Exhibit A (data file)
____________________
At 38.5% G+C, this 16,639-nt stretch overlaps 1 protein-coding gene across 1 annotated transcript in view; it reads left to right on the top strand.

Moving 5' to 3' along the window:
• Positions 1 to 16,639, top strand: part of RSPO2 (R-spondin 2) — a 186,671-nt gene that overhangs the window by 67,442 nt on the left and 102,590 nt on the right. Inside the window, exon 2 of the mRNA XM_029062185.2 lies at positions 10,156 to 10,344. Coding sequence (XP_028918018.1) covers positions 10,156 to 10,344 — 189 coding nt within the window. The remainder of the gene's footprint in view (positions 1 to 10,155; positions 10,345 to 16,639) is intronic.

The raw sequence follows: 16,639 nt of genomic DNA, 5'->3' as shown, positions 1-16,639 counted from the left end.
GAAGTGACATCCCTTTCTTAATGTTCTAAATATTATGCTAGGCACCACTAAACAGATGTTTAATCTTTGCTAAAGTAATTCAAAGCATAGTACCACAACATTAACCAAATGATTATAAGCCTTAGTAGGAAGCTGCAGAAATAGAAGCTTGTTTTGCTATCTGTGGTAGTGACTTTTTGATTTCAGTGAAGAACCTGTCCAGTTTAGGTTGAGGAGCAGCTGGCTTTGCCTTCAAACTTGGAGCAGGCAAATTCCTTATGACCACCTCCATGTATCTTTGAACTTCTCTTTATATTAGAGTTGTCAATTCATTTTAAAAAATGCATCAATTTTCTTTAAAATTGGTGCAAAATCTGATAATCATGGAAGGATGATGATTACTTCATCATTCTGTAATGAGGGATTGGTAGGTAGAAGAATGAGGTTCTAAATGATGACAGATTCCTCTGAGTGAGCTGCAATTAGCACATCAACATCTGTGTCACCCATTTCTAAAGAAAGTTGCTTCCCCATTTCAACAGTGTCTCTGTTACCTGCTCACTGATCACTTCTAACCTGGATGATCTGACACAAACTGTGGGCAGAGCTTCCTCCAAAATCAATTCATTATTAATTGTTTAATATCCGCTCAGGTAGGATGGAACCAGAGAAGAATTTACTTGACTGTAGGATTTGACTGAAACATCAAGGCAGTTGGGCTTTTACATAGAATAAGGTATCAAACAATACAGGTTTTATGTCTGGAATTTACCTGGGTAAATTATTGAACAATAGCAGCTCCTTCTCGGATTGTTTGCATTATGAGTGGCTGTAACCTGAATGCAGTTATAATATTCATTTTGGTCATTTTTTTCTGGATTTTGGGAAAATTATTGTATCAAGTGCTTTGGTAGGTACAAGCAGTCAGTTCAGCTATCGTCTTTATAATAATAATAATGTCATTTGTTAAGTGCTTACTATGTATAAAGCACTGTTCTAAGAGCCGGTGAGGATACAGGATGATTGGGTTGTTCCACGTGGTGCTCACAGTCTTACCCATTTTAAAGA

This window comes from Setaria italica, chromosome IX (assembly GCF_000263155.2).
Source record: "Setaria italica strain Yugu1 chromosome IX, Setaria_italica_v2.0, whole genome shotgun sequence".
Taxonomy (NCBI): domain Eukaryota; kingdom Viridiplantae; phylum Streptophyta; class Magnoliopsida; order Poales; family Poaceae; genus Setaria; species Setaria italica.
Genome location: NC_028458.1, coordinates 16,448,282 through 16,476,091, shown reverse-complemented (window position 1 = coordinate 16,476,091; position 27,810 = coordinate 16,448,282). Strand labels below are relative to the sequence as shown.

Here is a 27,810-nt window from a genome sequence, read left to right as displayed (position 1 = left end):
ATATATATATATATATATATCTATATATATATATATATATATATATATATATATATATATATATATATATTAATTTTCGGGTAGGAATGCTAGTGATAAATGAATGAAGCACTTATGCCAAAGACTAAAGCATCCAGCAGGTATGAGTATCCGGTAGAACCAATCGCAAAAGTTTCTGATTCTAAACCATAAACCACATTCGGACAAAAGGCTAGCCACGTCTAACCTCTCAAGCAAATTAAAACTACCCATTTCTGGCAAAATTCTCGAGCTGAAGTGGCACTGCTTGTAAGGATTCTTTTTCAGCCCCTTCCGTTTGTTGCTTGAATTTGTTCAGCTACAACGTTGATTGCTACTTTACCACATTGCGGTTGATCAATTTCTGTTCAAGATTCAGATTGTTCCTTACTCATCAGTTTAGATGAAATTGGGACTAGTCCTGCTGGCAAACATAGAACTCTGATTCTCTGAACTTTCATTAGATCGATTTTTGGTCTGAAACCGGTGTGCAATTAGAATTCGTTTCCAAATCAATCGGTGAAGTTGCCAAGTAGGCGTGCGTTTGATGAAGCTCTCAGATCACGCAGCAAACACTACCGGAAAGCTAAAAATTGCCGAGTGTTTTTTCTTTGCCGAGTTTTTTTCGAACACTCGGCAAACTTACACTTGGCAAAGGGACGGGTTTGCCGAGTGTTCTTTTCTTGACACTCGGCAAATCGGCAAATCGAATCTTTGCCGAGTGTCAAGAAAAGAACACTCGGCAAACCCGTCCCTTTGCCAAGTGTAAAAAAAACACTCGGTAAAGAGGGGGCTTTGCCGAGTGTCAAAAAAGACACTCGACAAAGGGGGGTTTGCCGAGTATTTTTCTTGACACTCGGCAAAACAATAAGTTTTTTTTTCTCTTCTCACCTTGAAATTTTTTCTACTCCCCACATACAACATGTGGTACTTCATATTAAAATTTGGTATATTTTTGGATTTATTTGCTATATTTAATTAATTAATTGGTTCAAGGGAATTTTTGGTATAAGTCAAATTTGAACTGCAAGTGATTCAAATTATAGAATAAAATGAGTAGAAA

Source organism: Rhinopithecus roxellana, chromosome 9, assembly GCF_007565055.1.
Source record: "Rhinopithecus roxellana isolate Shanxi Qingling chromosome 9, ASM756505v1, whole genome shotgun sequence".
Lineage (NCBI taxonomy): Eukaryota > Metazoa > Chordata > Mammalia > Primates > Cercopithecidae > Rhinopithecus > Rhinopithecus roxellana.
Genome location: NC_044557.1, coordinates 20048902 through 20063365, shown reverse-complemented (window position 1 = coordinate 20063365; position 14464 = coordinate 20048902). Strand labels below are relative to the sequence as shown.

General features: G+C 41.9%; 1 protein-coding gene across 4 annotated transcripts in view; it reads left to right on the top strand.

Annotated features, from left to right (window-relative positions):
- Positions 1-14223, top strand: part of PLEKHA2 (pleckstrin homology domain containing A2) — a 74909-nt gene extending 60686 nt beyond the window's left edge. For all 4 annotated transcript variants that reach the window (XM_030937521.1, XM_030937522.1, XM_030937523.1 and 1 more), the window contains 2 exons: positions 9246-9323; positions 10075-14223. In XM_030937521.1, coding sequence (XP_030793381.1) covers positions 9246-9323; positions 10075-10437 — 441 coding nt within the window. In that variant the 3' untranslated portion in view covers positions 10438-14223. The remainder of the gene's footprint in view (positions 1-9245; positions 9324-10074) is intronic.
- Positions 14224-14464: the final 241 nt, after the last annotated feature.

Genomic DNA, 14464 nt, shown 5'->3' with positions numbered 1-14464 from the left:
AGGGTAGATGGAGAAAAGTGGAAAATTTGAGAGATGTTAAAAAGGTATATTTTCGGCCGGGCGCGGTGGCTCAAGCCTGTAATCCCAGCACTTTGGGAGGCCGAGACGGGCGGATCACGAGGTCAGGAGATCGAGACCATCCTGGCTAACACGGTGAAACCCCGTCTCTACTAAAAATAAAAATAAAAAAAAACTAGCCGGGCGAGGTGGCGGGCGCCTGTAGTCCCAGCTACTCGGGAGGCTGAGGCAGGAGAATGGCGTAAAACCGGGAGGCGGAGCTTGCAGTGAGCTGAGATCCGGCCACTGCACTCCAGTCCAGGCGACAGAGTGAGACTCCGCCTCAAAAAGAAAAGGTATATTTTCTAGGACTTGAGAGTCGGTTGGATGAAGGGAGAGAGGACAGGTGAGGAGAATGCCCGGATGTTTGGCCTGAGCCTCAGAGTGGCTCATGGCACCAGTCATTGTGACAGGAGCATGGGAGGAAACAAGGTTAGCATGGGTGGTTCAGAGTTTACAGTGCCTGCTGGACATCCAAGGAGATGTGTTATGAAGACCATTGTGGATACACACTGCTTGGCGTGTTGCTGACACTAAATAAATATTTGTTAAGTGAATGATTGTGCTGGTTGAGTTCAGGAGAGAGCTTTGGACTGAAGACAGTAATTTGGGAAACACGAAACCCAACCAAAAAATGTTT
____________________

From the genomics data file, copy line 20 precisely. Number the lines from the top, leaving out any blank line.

Genomic DNA, 14464 nt, shown 5'->3' with positions numbered 1-14464 from the left: